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Company Driver

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Trucking companies are blooming despite the poor economy. Ads to encourage people to become truck drivers are on national television. On the other hand, thousands of established truck drivers are complaining about their pay. You will hear them say that they do not get enough miles to make the monthly bills. To understand what is going on you have to take an in–depth look into the field. In general, trucking companies offer three different statuses for drivers: company drivers, lease drivers, and owner–operators.

The training for company drivers, lease drivers, and owner-operators is all the same. Some trucking companies offer the training on the spot in their truck driving schools. For those companies their schools are big money makers. Not all those who sign up for courses graduate, but they still have to pay the tuition they agreed to pay. Most of these companies allow just about anybody in their driving school. Once there you will be educated on driving over the road with a big rig. You will also learn the advantages of becoming a lease driver or an owner-operator. If you recently started schooling to become a driver you have to be aware that the drivers on the road do not always share the opinion of the driving schools and trucking companies.

No matter what your instructor says, it is wise to choose to become a company driver first and to investigate which option is better while you are already on the job. As a company driver you have all the rights and duties of a regular employee. You have to do your work to the satisfaction of your driver manager and the client, and in general you have to accept the loads that are given to you within the areas you agreed to go, no matter what the date or the season is. You have to follow the guidelines that are outlined by your driver manager. At the same time, as a company driver you will see your paycheck grow with every mile you drive. Not every lease driver or owner-operator has this guarantee.

When you are self-employed, and thus not considered a company driver, a large chunk of your higher pay check goes to the payment of your lease or owner-operator contract. You have to pay this amount every week. For many that is in the area of about $600. If your driver manager is not able to provide you with a lot of miles, or if the weather is against you—say the truck needs repairs and is in the shop for two days—or simply because somebody else in the office messes up, you could end up with a negative pay check.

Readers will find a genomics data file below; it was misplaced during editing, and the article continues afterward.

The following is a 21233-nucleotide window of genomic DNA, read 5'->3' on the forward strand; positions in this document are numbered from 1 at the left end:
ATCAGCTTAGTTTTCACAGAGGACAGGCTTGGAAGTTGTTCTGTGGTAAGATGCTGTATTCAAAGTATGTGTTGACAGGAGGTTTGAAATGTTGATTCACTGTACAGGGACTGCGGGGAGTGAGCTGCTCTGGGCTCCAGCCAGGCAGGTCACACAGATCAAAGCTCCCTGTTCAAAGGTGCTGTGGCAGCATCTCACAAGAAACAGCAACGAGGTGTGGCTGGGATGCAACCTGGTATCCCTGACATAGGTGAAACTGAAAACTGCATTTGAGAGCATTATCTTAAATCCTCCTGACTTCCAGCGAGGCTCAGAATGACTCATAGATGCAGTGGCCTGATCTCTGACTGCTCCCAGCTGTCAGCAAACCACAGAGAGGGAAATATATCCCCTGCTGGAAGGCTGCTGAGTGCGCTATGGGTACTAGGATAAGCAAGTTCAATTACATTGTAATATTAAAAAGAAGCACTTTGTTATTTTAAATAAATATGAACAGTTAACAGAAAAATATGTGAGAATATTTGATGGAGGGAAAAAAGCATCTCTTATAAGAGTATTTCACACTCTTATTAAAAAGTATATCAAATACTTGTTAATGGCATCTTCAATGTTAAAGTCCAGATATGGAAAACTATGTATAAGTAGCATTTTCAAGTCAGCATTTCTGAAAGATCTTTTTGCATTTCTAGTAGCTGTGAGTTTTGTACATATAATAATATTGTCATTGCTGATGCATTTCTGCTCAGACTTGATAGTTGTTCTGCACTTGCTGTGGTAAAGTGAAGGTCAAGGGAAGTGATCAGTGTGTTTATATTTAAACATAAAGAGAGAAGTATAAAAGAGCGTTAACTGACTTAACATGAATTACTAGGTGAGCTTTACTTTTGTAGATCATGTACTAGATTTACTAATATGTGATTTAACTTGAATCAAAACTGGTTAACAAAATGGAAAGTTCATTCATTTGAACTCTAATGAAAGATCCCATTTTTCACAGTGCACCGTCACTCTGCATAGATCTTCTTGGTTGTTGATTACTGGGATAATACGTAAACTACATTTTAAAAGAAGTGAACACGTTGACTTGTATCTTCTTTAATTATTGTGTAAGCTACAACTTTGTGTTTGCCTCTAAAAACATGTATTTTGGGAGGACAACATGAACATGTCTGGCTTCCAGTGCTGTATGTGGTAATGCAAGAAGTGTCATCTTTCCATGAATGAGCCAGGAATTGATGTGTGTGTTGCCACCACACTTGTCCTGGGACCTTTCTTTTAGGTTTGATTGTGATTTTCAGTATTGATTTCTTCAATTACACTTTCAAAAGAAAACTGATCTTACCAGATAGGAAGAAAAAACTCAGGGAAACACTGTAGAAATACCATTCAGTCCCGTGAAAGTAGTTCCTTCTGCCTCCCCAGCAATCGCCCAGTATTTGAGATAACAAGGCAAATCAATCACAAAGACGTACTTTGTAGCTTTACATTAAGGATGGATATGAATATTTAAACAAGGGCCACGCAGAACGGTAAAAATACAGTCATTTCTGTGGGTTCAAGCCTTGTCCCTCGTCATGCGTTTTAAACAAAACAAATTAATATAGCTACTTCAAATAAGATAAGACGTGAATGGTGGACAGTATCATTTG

As a company driver you get paid for every mile you run. If you do not run enough miles, your pay check is low. If you run a lot of miles your pay check is high. You will never end up with a negative pay check.

Trucking companies often refund your tuition if you stay with them for at least a year. If you leave the company before that time you are very likely to still be making payments to the school until it is all paid for. Besides that, company drivers can quit their job and apply for work with another trucking company whenever they feel like it. The self-employed drivers (these are the lease drivers and the owner-operators) do not have that luxury. They have signed a contract to lease or buy the truck and they are legally required to fulfill the stipulations of the contract. Many sign for three years, and when the driver manager does not provide them with enough miles, that aspect can get very frustrating. There is not much a self-employed driver can do to turn around such an unfortunate situation. Of course he can just park the truck and walk away, but doing so has enormous consequences and the driver's credit will be ruined. As a company driver you do not have to lose sleep over miles. You just take out your stuff and go.

A lease driver or an owner-operator has the advantage of choosing a truck. Trucks can be very different depending on what make and model you go for. The interior can be quite different and, after all, you are about to spend a lot of time in that thing. A company driver is usually not granted the same privilege. The company has figured out what make and model is the most economical solution, and that is what the company driver will drive around and practically live in from now on. That thought can make anyone lean towards the option of leasing or becoming an owner-operator. Trucking companies will rub this aspect in as much as they can because they prefer for you to become self-employed. It is a way for them to try to give you some of the liability when freight is low or when circumstances that cannot be controlled by anybody hit your route, your employer, or just the trucking business in general.

You have to be well aware of all these aspects when the job is offered to you. Every truck driver is given the option of company driver, lease driver, or owner-operator at some time. It is you, the candidate, who has to investigate and come to the conclusion that company driver is the desirable option, at least until you are very familiar with all the aspects of the field you work in.
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 economy  schools  educators  operators  truck driving  payments  courses  refunds  owner-operators  graduates

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